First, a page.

I argue that these myths imply a lack of knowledge in network technology. Today's focus for IT directors is uptime and security. These two concerns are the top concerns because they are based on business issues. Businesses today recognize the risks of down time as well as the risk to assets. The network security industry is a multi-billion dollar business aimed at mitigating the risks of down time and the vulnerability to the company's assets.
Great strides have been made in the last decade to ensure a stable and secure network, and this stability is even more reason to move security to an IP-based platform. For the naysayers who complain about IT uptime, I always point out that existing analog systems have their own down times and security breaches. Standalone DVRs and access control systems are subject to the same risks as network-based systems, including viruses and malicious attacks. Some customers recognize this and are asking IT and the IT providers for a solution for 'Total Security'. I believe, that with the acquisition of SyPixx, Cisco will begin to understand these needs and develop a solution to these customers' challenges.
In the dialog with my colleagues about what the SyPixx acquisition means, the question was asked how this would affect the physical security integrators and dealers. My feeling is that today's integrators who are in denial about the change to a network-centric industry will see a decline in business. Those integrators and dealers who recognize the new paradigm, however, have made or will make changes in the business to be part of the new revolution in physical security.
The physical security integrator/dealer should have an immediate strategy to move their business to a network-centric model. This means hiring and training network technicians and sales people who can talk the network lingo and who can understand the world not only of physical security, but also of information technology. The integrators who will survive this new paradigm are those integrators who are migrating their business, and who are essentially becoming VARs. If I were a physical security integrator today, I would begin training my people to be network certified. I would be seeking partnerships with Network providers, whether that's Cisco or Microsoft. I would begin marketing network systems and services to my existing customer base.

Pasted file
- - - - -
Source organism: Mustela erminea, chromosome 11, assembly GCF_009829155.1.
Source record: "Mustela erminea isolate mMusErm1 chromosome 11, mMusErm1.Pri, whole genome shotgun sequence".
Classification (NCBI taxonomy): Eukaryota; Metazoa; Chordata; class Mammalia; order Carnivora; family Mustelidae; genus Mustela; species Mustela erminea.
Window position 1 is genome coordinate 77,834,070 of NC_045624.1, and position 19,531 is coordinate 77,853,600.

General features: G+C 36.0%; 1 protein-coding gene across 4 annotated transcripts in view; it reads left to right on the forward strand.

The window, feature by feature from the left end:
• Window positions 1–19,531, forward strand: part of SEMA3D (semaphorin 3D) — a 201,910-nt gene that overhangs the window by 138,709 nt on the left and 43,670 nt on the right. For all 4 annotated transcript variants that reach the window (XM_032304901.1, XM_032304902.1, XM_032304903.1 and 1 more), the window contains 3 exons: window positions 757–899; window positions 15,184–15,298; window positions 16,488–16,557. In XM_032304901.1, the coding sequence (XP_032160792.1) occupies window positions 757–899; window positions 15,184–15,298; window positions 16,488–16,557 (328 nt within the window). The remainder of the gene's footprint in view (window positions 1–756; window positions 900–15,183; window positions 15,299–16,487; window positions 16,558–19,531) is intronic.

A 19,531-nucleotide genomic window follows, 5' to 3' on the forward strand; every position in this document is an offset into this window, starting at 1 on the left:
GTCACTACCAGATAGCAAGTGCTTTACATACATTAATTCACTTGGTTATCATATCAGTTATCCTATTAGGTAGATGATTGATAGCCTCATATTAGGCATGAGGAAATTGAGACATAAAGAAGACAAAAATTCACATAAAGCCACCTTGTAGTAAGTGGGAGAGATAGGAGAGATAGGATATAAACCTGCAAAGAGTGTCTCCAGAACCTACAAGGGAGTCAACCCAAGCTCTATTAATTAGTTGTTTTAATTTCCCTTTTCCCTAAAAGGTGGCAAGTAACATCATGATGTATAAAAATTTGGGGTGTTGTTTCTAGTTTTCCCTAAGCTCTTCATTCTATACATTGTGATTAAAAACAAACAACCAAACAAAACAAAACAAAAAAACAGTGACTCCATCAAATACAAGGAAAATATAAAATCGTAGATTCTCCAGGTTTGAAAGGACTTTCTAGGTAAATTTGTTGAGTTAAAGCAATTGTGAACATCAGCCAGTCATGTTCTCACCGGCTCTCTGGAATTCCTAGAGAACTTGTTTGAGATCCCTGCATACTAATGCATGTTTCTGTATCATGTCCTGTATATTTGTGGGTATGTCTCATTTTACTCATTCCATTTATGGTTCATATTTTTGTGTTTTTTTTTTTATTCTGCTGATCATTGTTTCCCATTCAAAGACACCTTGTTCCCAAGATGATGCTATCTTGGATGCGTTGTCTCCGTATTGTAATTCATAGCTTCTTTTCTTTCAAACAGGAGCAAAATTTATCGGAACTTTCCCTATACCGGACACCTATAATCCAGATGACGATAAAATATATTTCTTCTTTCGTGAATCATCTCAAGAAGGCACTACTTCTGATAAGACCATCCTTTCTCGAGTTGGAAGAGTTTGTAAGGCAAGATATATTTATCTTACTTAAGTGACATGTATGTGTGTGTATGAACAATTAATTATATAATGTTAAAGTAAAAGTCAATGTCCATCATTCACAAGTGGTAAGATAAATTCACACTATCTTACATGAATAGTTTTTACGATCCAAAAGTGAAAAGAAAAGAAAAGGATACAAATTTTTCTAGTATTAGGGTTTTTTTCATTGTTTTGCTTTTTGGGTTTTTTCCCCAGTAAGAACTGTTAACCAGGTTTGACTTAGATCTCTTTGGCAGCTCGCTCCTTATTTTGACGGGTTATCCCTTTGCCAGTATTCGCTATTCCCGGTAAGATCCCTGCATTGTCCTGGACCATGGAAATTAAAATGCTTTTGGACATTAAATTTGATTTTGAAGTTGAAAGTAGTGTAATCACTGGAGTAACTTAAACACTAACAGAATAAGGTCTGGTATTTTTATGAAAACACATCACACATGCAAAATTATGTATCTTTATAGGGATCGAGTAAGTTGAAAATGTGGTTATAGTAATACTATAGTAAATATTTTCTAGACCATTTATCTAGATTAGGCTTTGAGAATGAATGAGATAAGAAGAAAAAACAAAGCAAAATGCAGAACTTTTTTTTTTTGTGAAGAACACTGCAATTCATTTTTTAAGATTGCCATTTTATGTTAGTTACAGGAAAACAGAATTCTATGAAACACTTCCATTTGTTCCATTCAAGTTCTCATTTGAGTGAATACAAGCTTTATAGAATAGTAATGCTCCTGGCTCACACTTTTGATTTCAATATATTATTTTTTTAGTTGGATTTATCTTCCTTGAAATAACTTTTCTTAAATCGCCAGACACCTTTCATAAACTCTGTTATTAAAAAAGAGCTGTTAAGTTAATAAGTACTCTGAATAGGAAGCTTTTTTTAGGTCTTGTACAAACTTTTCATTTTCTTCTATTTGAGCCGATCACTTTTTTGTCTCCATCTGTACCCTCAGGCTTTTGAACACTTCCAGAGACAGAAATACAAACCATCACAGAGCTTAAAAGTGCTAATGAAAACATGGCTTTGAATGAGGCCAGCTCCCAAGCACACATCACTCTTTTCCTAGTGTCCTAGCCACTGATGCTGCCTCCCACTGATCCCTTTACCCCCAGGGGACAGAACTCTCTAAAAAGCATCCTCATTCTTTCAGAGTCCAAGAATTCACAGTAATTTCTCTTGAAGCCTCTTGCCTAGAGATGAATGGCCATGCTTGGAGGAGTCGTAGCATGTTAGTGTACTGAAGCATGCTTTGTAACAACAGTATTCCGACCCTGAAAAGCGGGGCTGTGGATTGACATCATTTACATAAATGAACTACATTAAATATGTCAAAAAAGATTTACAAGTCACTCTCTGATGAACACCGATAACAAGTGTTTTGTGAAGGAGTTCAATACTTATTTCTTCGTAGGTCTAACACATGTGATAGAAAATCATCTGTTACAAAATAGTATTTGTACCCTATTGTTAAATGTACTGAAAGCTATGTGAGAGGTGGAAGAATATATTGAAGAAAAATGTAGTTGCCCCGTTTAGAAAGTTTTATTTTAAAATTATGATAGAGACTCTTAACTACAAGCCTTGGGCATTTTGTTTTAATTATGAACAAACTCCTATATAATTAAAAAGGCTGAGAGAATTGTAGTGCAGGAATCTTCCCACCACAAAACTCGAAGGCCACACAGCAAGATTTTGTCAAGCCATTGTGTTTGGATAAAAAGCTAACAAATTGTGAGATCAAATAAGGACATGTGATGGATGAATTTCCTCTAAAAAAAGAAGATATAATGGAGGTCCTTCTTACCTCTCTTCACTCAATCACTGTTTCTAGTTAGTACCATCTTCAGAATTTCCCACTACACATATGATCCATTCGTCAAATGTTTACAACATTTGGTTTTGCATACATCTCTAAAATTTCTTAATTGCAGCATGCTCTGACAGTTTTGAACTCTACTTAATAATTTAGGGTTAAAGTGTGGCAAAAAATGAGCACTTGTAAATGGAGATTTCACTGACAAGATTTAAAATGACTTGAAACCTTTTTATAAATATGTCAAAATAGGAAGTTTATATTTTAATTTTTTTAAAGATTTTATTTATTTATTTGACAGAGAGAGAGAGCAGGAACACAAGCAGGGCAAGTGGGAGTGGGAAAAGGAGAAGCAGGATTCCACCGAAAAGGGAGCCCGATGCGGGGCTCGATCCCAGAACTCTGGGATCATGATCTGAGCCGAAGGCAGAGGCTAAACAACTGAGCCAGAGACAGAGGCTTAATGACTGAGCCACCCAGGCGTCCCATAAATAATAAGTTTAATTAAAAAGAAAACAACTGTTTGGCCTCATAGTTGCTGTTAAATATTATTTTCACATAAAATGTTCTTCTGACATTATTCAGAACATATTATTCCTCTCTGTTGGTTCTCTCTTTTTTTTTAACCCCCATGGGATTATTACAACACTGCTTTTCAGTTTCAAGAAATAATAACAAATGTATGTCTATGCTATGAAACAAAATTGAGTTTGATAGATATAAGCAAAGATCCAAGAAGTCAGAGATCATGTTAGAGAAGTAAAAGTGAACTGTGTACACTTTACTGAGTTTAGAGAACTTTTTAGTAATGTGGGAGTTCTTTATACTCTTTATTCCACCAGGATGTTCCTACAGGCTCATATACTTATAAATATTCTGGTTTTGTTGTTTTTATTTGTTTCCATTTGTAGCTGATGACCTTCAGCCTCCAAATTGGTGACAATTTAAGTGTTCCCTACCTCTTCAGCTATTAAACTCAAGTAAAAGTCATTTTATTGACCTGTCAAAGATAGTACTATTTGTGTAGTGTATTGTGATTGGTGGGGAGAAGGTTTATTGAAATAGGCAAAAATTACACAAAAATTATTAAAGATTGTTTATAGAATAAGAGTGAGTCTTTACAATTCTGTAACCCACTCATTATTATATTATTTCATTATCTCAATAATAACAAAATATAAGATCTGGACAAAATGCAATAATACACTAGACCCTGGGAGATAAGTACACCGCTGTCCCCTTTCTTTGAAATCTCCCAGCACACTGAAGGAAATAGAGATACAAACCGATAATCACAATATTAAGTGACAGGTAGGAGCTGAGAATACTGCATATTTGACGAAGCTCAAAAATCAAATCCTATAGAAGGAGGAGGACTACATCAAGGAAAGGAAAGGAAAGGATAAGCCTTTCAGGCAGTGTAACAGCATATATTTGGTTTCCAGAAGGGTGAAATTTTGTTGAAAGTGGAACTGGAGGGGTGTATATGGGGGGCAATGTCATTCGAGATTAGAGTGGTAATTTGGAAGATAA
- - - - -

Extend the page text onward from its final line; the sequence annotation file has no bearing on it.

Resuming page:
Cisco's purchase of SyPixx may foreshadow some big changes for our industry, but it's not the end of the world as you know it. We've been seeing this growing tide of IP-based products appear for some time, so it was only a matter of time before a major networking company like Cisco took a close look at our industry. To stay in business, you'll need to embrace this change and land that network training soon; otherwise the VARs will be knocking on your door and taking your customers because you can't service their IP-based physical security needs.
About the author: Ray Payne, CPP, is president of RPC Security in Sierra Madre, Calif. He has 25 years experience in senior management for major physical security manufacturers. In this capacity, he was responsible for product development and product management teams. In these companies, he introduced many firsts in CCTV and IP Video products applied to Physical Security applications. His work has been instrumental in the security of a number of high-profile projects, including those in the government, commercial and transportation sectors. He can be reached via email at firstname.lastname@example.org; his website is www.rpcsecurity.com.